So I’m hugely admiring of the parents, nanny, teachers and fellow students, and girlfriends who managed to overlook the plethora of jerks, sounds and compulsive behaviours that James exhibits – the good and kindly ones at least. There are plenty of boys at his boarding school, similarly bound for Eton, who are merciless to the point of cruelty. And wherever he goes James himself harbours this deep sense that he doesn’t quite fit; he’s a ‘nearly person’. He repeatedly ‘fails’, adding each time to his growing sense of disappointment and rejection. He has no idea how to engage in normal social interchange with his peers; he simply can’t omit any of his rituals in order to get to a seminar on time; he finds it impossible to see past his obsession about the symmetry and rightness of words and numbers to answer exam questions.

Life, Interrupted, though, gave me a better sense of the stranglehold this condition has on the person himself, the premonitory urges he has to fight every single day, the aftermath and consequences of each outburst, the impotence he feels in the face of this compulsion.

James calls his nemesis ‘the Controller‘, and later ‘the Beast‘, and it’s small wonder that he seeks refuge from its pernicious influence in the two things that tame it: music and alcohol. The first soothes it, the second deadens it.

For him it’s more than the occasional shouted expletive or violent jerking; it’s a whole range of feelings which he must constantly fight against or appease:

‘I have this terrible urge to crush boxes of vibrating eggs, touch fridges, check under the bed for men in blue coats, check in lavatories for arse-pecking birds, smash glasses, count baked bean slogans, tap light switches, copy things people say, hold my breath until it hurts, jump off ski-lifts, smash teapots, jerk my leg, arm and neck, sniff almost everything, cough, make faces and grunt like a pig.’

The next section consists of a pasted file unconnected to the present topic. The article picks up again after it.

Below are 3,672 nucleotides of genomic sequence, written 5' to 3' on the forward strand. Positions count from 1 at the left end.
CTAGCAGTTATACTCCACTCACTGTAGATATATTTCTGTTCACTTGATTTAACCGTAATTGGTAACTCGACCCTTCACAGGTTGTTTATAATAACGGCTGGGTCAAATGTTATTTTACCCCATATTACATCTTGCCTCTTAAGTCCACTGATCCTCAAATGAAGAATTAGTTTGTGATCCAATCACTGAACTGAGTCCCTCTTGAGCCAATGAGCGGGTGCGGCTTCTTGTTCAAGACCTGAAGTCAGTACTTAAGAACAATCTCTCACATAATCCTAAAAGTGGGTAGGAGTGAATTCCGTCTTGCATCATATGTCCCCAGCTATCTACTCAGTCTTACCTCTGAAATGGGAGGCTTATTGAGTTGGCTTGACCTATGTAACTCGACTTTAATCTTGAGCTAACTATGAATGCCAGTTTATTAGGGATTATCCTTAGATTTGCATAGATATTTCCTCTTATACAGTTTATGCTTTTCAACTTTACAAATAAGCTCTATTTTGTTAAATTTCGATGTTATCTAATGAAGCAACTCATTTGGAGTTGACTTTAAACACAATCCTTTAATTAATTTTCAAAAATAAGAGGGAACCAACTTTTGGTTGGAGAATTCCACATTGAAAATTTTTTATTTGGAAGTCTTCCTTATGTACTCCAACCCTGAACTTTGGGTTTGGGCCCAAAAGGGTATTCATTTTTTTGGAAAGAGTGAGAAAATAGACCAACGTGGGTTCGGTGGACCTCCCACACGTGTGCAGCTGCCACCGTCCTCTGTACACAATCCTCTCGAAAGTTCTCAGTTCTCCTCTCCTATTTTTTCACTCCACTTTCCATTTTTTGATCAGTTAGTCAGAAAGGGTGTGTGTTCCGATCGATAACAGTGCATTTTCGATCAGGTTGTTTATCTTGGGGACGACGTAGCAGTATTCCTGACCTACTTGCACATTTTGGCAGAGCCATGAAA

James is an exceptionally gifted musician who studied flute, organ and composition at the Royal College of Music in London, but even here the Tourette’s threatened his success. Only when he was helped to understand his condition, to give it a medical name, and to make an informed choice on its management, did he start to take proper control of his life and career. Since then he has gone on to write hundreds of scores for the theatre, musicals, documentaries and dramas. What a triumph over adversity. His nemesis has become ‘the Brat‘, much more benign and less controlling.

A sobering read especially for an intolerant person like me.

This one (though non-fiction) joins the list that includes Mark Haddon’s The Curious Incident of the Dog in the Nighttime, Jodi Picoult’s House Rules (featuring protagonists with autism); Lisa Genova’s Still Alice (dementia); Ben Elton’s Inconceivable (infertility), etc. All easy enjoyable reads that have helped me develop that little bit of extra sensitivity, understanding and tolerance. Which as you know, is my own aim as a novelist.

Now, back to full time grandparenthood … It’s the turn of the older two children this time, and they start off with more normal temperatures.